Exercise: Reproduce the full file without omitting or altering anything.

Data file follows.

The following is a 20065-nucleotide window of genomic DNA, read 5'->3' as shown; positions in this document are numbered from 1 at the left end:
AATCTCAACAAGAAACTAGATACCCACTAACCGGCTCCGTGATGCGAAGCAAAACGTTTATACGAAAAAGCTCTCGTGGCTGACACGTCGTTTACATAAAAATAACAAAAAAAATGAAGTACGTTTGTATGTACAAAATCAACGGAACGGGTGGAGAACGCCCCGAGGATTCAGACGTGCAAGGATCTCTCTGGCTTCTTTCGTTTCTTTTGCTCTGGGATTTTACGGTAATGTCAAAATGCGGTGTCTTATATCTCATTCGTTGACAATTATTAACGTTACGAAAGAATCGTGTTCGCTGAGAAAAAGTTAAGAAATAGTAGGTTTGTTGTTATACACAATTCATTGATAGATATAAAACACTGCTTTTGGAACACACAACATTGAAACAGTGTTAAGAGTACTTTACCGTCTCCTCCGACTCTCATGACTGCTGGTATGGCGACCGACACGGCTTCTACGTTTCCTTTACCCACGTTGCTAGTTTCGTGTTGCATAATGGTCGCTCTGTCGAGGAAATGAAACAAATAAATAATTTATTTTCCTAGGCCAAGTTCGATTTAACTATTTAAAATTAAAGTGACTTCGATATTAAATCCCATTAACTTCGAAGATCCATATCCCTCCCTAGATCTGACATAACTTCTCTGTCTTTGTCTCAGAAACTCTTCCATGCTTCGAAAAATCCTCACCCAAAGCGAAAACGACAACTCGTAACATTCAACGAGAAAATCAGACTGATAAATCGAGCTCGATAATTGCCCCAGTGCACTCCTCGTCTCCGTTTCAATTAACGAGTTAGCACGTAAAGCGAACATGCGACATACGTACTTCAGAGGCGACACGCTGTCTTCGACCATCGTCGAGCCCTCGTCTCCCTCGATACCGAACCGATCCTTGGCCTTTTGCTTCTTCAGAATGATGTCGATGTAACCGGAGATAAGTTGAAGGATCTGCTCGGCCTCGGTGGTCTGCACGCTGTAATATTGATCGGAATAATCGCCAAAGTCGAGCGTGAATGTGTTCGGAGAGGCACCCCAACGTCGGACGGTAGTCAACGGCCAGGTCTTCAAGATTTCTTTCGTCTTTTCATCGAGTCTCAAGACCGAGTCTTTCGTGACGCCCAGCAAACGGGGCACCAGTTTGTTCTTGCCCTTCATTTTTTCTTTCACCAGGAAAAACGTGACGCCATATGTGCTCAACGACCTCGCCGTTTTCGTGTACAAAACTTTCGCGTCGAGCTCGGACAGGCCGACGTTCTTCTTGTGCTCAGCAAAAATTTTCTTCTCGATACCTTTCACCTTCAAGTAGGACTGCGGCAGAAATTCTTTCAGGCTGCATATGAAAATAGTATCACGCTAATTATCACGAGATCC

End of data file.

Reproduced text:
The following is a 20065-nucleotide window of genomic DNA, read 5'->3' as shown; positions in this document are numbered from 1 at the left end:
AATCTCAACAAGAAACTAGATACCCACTAACCGGCTCCGTGATGCGAAGCAAAACGTTTATACGAAAAAGCTCTCGTGGCTGACACGTCGTTTACATAAAAATAACAAAAAAAATGAAGTACGTTTGTATGTACAAAATCAACGGAACGGGTGGAGAACGCCCCGAGGATTCAGACGTGCAAGGATCTCTCTGGCTTCTTTCGTTTCTTTTGCTCTGGGATTTTACGGTAATGTCAAAATGCGGTGTCTTATATCTCATTCGTTGACAATTATTAACGTTACGAAAGAATCGTGTTCGCTGAGAAAAAGTTAAGAAATAGTAGGTTTGTTGTTATACACAATTCATTGATAGATATAAAACACTGCTTTTGGAACACACAACATTGAAACAGTGTTAAGAGTACTTTACCGTCTCCTCCGACTCTCATGACTGCTGGTATGGCGACCGACACGGCTTCTACGTTTCCTTTACCCACGTTGCTAGTTTCGTGTTGCATAATGGTCGCTCTGTCGAGGAAATGAAACAAATAAATAATTTATTTTCCTAGGCCAAGTTCGATTTAACTATTTAAAATTAAAGTGACTTCGATATTAAATCCCATTAACTTCGAAGATCCATATCCCTCCCTAGATCTGACATAACTTCTCTGTCTTTGTCTCAGAAACTCTTCCATGCTTCGAAAAATCCTCACCCAAAGCGAAAACGACAACTCGTAACATTCAACGAGAAAATCAGACTGATAAATCGAGCTCGATAATTGCCCCAGTGCACTCCTCGTCTCCGTTTCAATTAACGAGTTAGCACGTAAAGCGAACATGCGACATACGTACTTCAGAGGCGACACGCTGTCTTCGACCATCGTCGAGCCCTCGTCTCCCTCGATACCGAACCGATCCTTGGCCTTTTGCTTCTTCAGAATGATGTCGATGTAACCGGAGATAAGTTGAAGGATCTGCTCGGCCTCGGTGGTCTGCACGCTGTAATATTGATCGGAATAATCGCCAAAGTCGAGCGTGAATGTGTTCGGAGAGGCACCCCAACGTCGGACGGTAGTCAACGGCCAGGTCTTCAAGATTTCTTTCGTCTTTTCATCGAGTCTCAAGACCGAGTCTTTCGTGACGCCCAGCAAACGGGGCACCAGTTTGTTCTTGCCCTTCATTTTTTCTTTCACCAGGAAAAACGTGACGCCATATGTGCTCAACGACCTCGCCGTTTTCGTGTACAAAACTTTCGCGTCGAGCTCGGACAGGCCGACGTTCTTCTTGTGCTCAGCAAAAATTTTCTTCTCGATACCTTTCACCTTCAAGTAGGACTGCGGCAGAAATTCTTTCAGGCTGCATATGAAAATAGTATCACGCTAATTATCACGAGATCC